We're traveling along the Gulf Coast of Florida, heading for our South Carolina Christmas destination. Although traveling fast, we only actually drive about three hours a day, so that we have the time and energy to see where we are when once we park for the night. We've stopped at two of the most remarkable state parks we've seen since we started full timing: Gulf State Park in Alabama and Topsail Hill Preserve State Park in Florida. Gulf State Park is in Gulf Shores, near Mobile. It's a gigantic park with almost 500 full service campsites on the shores of freshwater Lake Biddle, just minutes from the Gulf. It has a pool, tennis courts, playground, nature center, store, laundromat, biking and hiking trails, and more. Our site was an expansive pull-through along the canal.
A walk at sunset and again at sunrise yielded some colorful shots of the surrounding area. This is the canal with the resort beach area of Gulf Shores in the distance. The park itself is far enough from all the development to be very quiet and very dark at night.
There are signs everywhere saying "Do not feed or aggravate the alligators." You can bet we tippy-toed around with extreme caution so as not to do so. But we didn't see any alligators.
Just a beautiful sunset from several interesting vantage points.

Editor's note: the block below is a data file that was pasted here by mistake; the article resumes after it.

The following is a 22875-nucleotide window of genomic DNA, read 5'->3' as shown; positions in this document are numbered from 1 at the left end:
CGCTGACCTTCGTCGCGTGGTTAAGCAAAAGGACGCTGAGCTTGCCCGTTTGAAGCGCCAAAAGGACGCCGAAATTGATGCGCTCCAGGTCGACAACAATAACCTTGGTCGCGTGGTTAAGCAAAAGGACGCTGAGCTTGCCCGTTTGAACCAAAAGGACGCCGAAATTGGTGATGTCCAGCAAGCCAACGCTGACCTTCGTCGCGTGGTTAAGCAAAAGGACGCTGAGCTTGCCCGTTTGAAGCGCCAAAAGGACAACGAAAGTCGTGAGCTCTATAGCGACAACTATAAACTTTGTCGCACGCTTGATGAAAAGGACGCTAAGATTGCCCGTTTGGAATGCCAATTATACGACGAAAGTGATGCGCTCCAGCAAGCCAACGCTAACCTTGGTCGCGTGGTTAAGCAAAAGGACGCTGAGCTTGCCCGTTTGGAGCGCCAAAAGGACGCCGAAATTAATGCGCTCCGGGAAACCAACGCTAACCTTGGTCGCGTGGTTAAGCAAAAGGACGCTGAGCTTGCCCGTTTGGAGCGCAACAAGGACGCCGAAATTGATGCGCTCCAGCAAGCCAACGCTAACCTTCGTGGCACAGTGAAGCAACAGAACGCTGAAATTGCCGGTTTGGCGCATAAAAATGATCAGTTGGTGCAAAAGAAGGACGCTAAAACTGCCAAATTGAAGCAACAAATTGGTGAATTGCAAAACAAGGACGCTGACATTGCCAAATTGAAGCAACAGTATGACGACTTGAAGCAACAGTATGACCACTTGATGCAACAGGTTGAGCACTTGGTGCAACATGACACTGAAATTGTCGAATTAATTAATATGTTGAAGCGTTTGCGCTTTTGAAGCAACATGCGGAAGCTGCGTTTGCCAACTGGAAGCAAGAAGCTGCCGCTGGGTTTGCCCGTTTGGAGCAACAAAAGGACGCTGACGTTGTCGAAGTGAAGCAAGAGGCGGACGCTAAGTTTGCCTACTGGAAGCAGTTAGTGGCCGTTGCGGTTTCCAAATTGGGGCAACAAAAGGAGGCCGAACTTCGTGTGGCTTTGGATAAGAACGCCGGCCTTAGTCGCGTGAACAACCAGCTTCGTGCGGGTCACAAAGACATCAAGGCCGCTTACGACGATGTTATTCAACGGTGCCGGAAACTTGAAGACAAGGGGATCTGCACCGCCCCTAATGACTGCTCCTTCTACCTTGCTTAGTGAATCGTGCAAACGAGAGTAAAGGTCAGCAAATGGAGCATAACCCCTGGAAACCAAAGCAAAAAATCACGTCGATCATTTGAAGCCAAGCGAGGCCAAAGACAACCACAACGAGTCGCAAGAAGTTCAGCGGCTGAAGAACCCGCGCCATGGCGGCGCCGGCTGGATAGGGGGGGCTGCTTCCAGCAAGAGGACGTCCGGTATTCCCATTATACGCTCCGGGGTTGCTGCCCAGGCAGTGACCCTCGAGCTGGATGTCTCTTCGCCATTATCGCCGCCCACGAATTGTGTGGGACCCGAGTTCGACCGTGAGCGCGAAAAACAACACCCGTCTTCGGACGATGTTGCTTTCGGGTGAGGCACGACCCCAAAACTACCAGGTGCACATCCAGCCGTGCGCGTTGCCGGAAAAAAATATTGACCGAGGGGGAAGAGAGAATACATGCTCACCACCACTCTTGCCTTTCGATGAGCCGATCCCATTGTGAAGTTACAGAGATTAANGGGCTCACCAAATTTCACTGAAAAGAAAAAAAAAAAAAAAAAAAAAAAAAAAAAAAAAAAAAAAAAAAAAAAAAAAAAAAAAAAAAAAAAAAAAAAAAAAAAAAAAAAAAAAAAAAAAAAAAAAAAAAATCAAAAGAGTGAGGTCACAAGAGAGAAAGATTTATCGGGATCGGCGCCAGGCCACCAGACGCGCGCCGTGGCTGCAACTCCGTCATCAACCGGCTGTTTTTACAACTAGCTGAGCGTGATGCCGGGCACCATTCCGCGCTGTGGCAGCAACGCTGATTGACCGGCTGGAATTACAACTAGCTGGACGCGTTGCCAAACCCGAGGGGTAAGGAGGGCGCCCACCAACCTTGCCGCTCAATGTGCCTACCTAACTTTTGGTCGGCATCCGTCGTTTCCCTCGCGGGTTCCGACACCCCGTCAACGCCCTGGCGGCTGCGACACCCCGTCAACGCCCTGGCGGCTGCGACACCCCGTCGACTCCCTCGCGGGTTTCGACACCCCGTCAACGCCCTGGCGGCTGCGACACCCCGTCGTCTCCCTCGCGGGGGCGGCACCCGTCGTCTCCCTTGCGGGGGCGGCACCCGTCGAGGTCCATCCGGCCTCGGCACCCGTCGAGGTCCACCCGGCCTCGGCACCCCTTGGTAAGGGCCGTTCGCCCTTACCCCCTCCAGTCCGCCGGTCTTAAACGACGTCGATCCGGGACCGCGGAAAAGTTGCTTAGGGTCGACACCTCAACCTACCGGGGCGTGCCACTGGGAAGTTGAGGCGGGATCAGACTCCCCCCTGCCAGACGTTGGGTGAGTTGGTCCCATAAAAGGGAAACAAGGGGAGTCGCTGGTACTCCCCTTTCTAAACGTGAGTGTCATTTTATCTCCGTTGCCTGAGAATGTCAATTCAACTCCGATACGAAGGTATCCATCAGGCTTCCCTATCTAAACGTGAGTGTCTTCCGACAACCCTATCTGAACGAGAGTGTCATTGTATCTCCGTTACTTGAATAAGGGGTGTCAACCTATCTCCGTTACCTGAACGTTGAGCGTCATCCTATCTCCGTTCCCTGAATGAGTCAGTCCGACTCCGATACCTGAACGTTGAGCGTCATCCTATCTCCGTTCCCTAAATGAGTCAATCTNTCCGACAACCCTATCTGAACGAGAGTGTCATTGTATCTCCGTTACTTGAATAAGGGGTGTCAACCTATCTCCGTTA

The next day we pulled out of Gulf SP and moved on to Topsail in Santa Rosa Beach, Florida. We treated ourselves to four nights here, to catch up on groceries, laundry, housekeeping and a little rest and recreation. I chose site 122 sight unseen, based on a good guess and the map on the reservation website. I think it was probably one of the only sites in which our TV satellite reception would work because of all the tall longleaf pines. We just got lucky. It's a large level corner pull-through, with a concrete pad, surrounded by grass, shrubs, trees and sand.
We have complete privacy and a nice big "yard." State parks are usually not our favorite places to park, as of yet, because they're a little unpredictable. You might not have a sewer connection, or 50 amp service, or a long enough site. And with extra vehicle charges, and reservation fees, they don't turn out to be a significant savings, if any savings at all. But this place, and Gulf Shores, were totally perfect.
The campground is nestled around several ponds with more alligator warnings. Poor Kona really wanted to swim, but there are no dogs allowed on the ocean beach and certainly not in the fresh water with the alligators!
The park has an extensive trail system, some of which is paved for a tram. There is no car access to the beaches or anywhere outside the campgrounds. The tram trail is great for biking and goes right to the beach and to a large lake.
The park is typical Florida Gulf Coast vegetation - tall long leaf pines with saw palmetto undergrowth.
At the end of the beach trail, a boardwalk takes you through and over the dunes and out to the sugary white sand and the ocean.
The first night we got there just at sunset.
Everything was glowing in pastels.
Even this man-o-war jelly fish washed up on the sand.
We watched flocks of sanderlings (or plovers?) skitter along the flat, wet sand...
...and stayed as along as we could, then said goodnight to the beach.
The four days here were filled with peaceful visits to the beach, bike riding and fun exploration of the nearby beach communities along Route 30-A. Oh, and those chores. Tomorrow we leave for four more days of travel through Florida and Georgia. I'll come back to the blog when we get to South Carolina.